Yemen's embattled President Ali Abdullah Saleh vows not to step down or allow his impoverished nation to become a "failed state" even as urban combat between government troops and armed tribesmen engulf parts of the capital. Both sides raise the specter of civil war as the three-day death toll rises to at least 63. The latest violence comes just days after a failed Arab mediation effort to end the three-month uprising and ease Saleh from power. Saleh's statement rules out a voluntary departure and blasts U.S.-backed efforts to negotiate his exit after 32 years of authoritarian rule.
Libyan rebels clash with Sudanese mercenaries fighting for Moammar Gadhafi near the border with Sudan, as President Barack Obama predicts the Libyan leader would be forced to step down if NATO keeps up its military campaign with the U.S. playing a key role. Speaking at a news conference in London, Obama says the U.S.-led NATO coalition is engaged in "a slow, steady process in which we're able to wear down the regime forces." Obama said, "I believe that we have built enough momentum that as long as we sustain the course we're on, he will step down." Libyan government spokesman Moussa Ibrahim reacts angrily to Obama's assertion, saying "Gadhafi's destiny, Gadhafi's future, is for the Libyan nation to decide."
More than 25 children, some of them tortured, are among the victims of the Syrian government's deadly crackdown on an uprising that has killed more than 1,000 people over the past two months, an opposition group says. The Local Coordination Committees in Syria, which helps organize the protests against President Bashar Assad, identifies the children and the circumstances of their death. Syria has blocked media access in the country, making it impossible to verify the reports independently. Some of the children died "under severe torture," the group's statement says noting the children range in age from 5 and 17.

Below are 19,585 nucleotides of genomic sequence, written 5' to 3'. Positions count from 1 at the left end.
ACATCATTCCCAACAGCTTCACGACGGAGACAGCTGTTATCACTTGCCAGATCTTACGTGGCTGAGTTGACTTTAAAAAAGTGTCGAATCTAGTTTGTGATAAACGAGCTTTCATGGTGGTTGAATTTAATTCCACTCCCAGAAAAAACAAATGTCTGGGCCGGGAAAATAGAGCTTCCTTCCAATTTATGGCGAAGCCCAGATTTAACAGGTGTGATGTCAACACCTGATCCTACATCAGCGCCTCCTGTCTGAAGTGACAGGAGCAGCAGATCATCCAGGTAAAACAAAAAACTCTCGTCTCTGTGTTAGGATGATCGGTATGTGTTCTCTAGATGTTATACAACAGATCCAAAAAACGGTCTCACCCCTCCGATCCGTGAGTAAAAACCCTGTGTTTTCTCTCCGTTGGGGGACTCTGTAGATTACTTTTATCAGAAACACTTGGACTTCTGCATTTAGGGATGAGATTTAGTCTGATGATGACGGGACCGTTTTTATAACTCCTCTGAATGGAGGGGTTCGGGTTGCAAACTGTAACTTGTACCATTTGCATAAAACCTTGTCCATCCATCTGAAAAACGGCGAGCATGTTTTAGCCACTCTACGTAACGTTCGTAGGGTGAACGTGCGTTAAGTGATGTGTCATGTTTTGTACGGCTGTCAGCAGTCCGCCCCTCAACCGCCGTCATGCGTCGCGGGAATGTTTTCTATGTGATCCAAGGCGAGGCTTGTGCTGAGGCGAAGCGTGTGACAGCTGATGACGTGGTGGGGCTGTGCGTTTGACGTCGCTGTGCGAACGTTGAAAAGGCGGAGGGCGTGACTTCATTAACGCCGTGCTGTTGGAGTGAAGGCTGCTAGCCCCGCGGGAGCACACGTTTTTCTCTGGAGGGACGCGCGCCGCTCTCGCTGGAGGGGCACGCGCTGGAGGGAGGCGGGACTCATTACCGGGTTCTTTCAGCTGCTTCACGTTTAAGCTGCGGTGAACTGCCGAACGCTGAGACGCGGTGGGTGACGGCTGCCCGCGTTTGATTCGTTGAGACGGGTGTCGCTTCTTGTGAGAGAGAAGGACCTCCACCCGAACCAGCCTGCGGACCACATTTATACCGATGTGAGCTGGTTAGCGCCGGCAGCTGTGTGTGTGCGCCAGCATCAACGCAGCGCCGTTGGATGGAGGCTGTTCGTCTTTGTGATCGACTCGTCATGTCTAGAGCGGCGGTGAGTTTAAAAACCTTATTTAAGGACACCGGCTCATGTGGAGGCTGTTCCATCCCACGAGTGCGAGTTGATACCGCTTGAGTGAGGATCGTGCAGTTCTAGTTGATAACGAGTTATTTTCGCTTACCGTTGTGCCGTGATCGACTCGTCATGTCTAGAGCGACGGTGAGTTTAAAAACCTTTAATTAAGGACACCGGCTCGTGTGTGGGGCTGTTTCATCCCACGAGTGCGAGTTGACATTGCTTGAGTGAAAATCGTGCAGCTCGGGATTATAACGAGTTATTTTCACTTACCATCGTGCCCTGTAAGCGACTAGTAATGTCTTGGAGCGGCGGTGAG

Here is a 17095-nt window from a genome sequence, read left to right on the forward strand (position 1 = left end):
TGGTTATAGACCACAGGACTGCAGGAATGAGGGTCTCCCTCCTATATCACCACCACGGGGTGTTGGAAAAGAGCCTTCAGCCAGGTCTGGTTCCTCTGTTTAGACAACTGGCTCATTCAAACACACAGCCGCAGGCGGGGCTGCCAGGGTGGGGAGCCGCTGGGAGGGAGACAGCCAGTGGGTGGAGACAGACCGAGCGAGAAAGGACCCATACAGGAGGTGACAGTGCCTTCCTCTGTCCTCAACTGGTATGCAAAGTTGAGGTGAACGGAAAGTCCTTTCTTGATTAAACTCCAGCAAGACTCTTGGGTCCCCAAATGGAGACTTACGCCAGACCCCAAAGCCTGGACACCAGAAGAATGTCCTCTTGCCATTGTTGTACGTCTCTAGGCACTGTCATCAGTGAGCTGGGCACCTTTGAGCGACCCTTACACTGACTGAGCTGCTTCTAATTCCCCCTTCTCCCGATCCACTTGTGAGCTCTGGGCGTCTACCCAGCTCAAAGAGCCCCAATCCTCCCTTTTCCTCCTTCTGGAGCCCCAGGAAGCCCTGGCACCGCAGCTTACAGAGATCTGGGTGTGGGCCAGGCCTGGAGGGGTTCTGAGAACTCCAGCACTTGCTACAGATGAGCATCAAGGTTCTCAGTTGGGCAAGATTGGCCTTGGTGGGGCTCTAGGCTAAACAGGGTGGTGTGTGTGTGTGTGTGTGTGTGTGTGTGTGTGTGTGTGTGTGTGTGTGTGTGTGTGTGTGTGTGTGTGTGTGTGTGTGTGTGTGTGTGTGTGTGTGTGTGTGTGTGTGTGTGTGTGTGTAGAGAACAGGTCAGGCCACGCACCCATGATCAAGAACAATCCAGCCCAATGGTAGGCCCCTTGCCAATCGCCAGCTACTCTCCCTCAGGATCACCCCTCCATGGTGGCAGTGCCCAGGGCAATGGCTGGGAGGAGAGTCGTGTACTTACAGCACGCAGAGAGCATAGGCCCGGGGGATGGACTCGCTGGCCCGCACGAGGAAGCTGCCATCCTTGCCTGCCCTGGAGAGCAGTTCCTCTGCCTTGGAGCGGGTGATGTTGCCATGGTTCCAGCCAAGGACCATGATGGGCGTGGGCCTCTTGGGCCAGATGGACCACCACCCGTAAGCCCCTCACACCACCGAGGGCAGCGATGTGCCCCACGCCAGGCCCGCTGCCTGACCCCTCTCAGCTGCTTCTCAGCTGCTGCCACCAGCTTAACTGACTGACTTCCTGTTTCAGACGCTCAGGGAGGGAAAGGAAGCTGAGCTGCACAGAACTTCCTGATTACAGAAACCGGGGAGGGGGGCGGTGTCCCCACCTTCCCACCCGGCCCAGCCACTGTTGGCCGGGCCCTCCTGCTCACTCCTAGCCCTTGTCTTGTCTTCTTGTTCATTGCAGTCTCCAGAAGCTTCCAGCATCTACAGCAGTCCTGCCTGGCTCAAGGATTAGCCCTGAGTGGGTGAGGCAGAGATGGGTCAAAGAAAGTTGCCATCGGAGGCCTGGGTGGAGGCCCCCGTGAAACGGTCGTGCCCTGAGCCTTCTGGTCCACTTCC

A special Bahrain security court sentences four demonstrators to a year in jail for involvement in anti-government protests, a human rights group says. Wednesday. Three of the protesters were convicted a day earlier on charges that included taking part in illegal protests, according to the Bahrain Youth Society for Human Rights. It says the fourth was found guilty of possessing pamphlets calling for the overthrow of the country's ruling system. The reported convictions are part of a series of closed-door trials in a special court set up in March during a crackdown on the Shiite-led protests.